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Fluorescence Resonance Energy Transfer using molecular beacon as a probe, a new approach for in vivo macromolecular interaction study

Sandipan Ganguly
09/16/2015
Modern Research and Educational Topics in Microscopy

Molecular Beacons are useful probes for the visualization of the location of small nuclear ribonucleic acids (snRNA) and fibrillarin proteins in eukaryotic cells.


A molecular beacon is a hairpin-shaped oligonucleotide based hybridization probe. 
Molecular beacons allow for the detection of specific nucleic acid sequences in homogenous solutions. These hairpin shaped molecules contain quenched fluorophors. When the beacon probe binds to the target sequence, the fluorescence of the probe is restored thereby allowing for the detection of the target molecule by monitoring the fluorescence of the hybridization probe.

Confocal microscopy is a powerful optical imaging technique that enables the reconstruction of three-dimensional structures from images. Confocal microscopy is a very useful technique for the study of functional aspects of cell compartments such as the localization and distribution of proteins, DNA, and RNA within cells.

Ganguly et al. in 2004 reported a strategy in which antisense molecular beacons were used to study the interactions of small ribonucleoprotein particle (RNPP) complexes and their formation. The research group applied antisense molecular beacon based Fluorescence Resonance Energy Transfer (FRET) and Flow Cytometric Energy Transfer (FCET) techniques to demonstrate the binding and co-localization of the fibrillarin protein with small nuclear RNA (snRNA) molecules. To study the localization of the fibrillarin protein and snRNA molecules that form the ribonucleoprotein particle (RNPP) complex in Giardia lamblia, confocal microscopy and a flow cytometric energy transfer technique was used. The researchers were able to demonstrate that antisense molecular beacon based FRET and FCET enables in situ detection of RNA-protein complex formation in Giardia lamblia. Their data indicated that snRNA-fibrillarin interact to form a complex during preRNA processing. This processing step is required in the formation of ribosomal RNA. Furthermore, the scientists argued that this technique will be very useful for in situ analysis of RNA-protein interaction in other systems as well.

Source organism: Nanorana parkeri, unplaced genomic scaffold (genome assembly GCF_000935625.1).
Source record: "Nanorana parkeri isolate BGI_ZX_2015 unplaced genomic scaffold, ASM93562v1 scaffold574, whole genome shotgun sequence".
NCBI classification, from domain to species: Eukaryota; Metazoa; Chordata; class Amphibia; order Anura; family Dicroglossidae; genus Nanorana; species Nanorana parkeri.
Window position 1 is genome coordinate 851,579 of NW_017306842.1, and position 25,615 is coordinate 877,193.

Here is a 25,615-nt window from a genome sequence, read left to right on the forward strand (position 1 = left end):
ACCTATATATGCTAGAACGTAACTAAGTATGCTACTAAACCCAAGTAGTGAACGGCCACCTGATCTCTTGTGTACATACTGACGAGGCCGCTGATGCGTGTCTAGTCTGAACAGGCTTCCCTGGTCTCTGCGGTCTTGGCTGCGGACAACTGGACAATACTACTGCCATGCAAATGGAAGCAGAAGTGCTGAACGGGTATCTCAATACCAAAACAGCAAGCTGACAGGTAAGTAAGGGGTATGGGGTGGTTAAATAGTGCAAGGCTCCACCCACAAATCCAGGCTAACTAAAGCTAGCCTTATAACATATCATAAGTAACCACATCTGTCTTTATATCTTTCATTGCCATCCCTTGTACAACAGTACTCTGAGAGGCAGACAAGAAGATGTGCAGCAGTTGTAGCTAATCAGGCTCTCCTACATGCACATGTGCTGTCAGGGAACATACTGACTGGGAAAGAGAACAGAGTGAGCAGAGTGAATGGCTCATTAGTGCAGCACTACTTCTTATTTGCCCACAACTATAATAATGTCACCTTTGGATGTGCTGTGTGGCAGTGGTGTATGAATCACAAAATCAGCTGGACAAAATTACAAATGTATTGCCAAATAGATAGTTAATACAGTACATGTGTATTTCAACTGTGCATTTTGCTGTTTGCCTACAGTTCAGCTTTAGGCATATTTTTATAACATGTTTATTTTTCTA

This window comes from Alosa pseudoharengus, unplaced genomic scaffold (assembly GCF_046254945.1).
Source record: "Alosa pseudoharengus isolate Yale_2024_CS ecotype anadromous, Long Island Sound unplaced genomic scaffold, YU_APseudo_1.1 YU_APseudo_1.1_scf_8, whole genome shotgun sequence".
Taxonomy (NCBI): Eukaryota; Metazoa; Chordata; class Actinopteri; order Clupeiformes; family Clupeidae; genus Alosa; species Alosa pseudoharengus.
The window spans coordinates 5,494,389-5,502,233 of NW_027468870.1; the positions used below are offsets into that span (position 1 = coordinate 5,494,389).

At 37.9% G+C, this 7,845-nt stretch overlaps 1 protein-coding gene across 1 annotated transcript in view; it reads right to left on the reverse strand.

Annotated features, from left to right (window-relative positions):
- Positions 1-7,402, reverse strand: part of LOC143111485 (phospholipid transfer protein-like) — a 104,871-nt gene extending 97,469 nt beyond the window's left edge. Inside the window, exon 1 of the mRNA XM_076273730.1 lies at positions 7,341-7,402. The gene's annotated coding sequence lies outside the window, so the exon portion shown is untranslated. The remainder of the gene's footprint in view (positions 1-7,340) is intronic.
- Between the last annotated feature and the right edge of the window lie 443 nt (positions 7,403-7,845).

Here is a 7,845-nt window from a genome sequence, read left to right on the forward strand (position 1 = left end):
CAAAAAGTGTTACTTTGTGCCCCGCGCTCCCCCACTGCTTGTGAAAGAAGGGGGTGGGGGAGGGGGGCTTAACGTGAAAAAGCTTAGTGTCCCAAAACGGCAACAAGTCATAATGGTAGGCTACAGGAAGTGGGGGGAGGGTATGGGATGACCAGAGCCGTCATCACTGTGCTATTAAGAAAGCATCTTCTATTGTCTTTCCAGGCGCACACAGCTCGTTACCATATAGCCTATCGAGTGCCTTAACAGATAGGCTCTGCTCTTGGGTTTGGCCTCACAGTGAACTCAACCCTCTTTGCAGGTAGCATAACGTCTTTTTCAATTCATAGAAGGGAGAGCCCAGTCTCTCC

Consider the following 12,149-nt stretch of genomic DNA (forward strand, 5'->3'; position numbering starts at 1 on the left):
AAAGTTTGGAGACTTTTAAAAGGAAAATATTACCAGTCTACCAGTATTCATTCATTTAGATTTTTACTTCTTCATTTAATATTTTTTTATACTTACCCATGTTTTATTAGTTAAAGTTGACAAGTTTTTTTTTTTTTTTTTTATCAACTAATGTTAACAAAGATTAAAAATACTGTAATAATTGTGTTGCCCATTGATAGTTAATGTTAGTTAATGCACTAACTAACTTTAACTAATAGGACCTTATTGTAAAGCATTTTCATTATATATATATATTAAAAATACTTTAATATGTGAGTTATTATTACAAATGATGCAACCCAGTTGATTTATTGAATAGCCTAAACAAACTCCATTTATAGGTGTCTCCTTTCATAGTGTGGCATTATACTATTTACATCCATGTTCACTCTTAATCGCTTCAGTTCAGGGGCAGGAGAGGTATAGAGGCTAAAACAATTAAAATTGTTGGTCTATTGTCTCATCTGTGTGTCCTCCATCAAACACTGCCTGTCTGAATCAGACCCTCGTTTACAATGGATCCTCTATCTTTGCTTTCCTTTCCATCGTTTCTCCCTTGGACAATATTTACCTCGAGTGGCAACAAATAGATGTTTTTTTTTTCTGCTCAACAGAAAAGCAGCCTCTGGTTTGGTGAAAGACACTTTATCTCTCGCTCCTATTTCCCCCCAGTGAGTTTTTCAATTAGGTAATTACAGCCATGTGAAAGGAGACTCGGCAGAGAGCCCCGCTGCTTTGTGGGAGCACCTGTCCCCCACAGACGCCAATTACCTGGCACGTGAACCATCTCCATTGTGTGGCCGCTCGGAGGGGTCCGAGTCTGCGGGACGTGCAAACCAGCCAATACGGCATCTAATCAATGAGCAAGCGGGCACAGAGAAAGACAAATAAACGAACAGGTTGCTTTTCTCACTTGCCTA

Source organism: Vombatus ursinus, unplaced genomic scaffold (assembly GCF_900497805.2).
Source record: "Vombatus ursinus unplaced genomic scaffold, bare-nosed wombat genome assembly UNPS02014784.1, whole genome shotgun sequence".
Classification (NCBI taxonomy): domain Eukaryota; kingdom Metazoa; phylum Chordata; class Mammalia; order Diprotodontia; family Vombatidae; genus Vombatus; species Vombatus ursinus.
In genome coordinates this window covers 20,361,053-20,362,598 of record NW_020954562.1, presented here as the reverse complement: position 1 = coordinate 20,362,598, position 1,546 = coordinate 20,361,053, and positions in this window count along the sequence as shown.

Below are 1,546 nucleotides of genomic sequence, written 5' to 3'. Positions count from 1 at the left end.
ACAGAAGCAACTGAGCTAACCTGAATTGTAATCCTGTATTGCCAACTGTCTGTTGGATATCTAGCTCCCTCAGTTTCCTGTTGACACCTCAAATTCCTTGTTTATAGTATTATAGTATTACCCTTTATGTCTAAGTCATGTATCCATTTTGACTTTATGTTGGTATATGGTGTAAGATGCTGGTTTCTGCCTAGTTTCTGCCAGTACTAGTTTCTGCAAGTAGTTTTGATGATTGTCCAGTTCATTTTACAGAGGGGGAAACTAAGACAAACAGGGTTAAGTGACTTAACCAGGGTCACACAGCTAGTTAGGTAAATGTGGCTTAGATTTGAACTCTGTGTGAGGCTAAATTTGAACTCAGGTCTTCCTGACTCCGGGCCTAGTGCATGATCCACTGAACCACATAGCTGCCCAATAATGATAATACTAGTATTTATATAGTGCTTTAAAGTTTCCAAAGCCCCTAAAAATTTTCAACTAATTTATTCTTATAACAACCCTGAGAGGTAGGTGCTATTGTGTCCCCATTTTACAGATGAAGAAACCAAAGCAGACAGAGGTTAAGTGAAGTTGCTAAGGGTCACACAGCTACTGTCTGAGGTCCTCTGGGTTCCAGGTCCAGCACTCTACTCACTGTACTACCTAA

Fibrillarin is a small nucleolar protein found in eukaryotes that plays an important role in pre-rRNA processing during ribosomal biogenesis. Recent research indicates that fibrillarin plays a critical role in the maintenance of the nuclear shape and cellular growth in eukaryotes.

Molecular beacons are designed as single-stranded oligonucleotides that contain a hairpin structure. The free or not hybridized molecular beacon is not fluorescent. This is because the hairpin stem keeps the fluorophore and the quencher moiety in close proximity. However, the fluorescence is restored after the probe sequence in the hairpin loop hybridizes to the target. The formation of a rigid double helix causes a conformational change that removes the quencher moiety from the vicinity of the fluorophore. The hybridization reaction restores the fluorescence of the fluorophore moiety in the molecular beacon. Several fluorophore/quencher pairs are available for the synthesis of molecular beacons.

Reference

Amin MA, Matsunaga S, Ma N, Takata H, Yokoyama M, Uchiyama S, Fukui K.; Fibrillarin, a nucleolar protein, is required for normal nuclear morphology and cellular growth in HeLa cells. Biochem Biophys Res Commun. 2007 Aug 24;360(2):320-6. Epub 2007 Jun 25.

Ganguly, S., Ghosh, S., Chattopadhyay, D., and Das, P.; Antisense Molecular Beacon Strategy for In Situ Visualization of snRNA and Fibrillarin Protein Interaction in Giardia lambilia. RNA Biol. 2004 May; 1(1): 48-53.